(7) A former senior CIA official said the secretary of state at the time, Colin Powell, eventually was informed about the program and sat in meetings in which harsh interrogation techniques were discussed.
(8) The results indicate the presence of carbohydrate epitopes buried within collagenous polypeptides that are exposed by harsh denaturing conditions.
(9) Official papers released by the National Archives show that the "wets" – notably Jim Prior, Peter Walker, Ian Gilmour, Mark Carlisle, Lord Soames and Francis Pym – were able to demonstrate that a majority of the cabinet rejected as unnecessarily harsh Sir Geoffrey Howe's demands for further public spending cuts and tax cuts.
(10) We report a case of a 17 year old boy who was referred for evaluation of a large anterior mediastinal mass, causing dyspnea and cough and resulting in a harsh systolic murmur.
(11) I appeal to the king of Saudi Arabia to exercise his power to halt the public flogging by pardoning Mr Badawi, and to urgently review this type of extraordinarily harsh penalty.” Badawi’s case was one of several recent prosecutions of activists.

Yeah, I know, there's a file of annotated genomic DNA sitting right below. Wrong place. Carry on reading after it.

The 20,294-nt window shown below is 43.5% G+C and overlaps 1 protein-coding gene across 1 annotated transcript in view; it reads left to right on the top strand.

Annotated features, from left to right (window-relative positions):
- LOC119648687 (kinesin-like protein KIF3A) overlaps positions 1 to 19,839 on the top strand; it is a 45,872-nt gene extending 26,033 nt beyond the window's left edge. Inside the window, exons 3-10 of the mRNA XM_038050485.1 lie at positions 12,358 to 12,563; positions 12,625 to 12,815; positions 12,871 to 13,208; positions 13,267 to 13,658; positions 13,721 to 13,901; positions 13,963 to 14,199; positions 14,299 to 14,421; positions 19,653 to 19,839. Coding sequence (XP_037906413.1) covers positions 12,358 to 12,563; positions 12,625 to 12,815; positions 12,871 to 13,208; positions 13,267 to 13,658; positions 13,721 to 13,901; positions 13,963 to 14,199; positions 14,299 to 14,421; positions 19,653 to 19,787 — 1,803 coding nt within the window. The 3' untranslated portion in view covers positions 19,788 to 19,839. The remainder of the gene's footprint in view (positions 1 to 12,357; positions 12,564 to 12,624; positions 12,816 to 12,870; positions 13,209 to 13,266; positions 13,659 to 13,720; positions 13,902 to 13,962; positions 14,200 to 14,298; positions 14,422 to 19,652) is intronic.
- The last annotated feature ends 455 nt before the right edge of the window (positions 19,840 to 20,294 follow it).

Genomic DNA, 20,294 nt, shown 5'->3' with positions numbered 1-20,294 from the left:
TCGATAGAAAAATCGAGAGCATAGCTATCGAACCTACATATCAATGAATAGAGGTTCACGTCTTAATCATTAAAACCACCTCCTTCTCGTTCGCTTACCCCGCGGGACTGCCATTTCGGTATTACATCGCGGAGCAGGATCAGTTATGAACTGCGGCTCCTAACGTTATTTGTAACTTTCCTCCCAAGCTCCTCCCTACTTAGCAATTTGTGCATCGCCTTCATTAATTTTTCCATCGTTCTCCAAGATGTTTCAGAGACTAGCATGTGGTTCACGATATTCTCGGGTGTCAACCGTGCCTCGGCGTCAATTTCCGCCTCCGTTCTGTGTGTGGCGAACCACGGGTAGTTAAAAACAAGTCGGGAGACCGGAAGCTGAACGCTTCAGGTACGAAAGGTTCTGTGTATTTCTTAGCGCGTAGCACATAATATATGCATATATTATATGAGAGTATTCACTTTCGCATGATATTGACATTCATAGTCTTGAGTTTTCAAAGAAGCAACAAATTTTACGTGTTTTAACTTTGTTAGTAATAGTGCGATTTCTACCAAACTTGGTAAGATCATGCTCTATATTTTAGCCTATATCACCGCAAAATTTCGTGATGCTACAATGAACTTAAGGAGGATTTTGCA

(12) • Very robust questioning, known as the harsh approach, could be banned – or if not "the approach should not include an analogy with a military drill sergeant".
(13) He said he did not oppose the criminalisation of homosexuality but said imprisonment and the death penalty are too harsh.
(14) Fellow opposition activists and sympathisers took the harsh sentence as a sign that heavy jail terms awaited the rest.
(15) Pledge news: harsh • 26 Jan , Darragh MacAnthony, Peterborough chairman on the "incredibly harsh" abuse by fans of manager Mark Cooper: "Nobody has given the bloke a chance.
(16) But initial fan reaction to the first teaser trailers was harsh.
(17) The probability of skin-galvanic reaction appearance was harshly decreased.
(18) Offshore detention with increased isolation in remote and harsh circumstances exaggerates that adversity.
(19) Pictures of the concentration camps served to reinforce the necessity of the war and its unavoidably harsh economic legacy.
(20) If you're in doubt of the impact this can have, "brand imagery" studies show that when participants smoke the exact same cigarettes presented in lighter coloured packs, or in packs with "mild" in the name, they rate the smoke as lighter and less harsh, simply through the power of suggestion.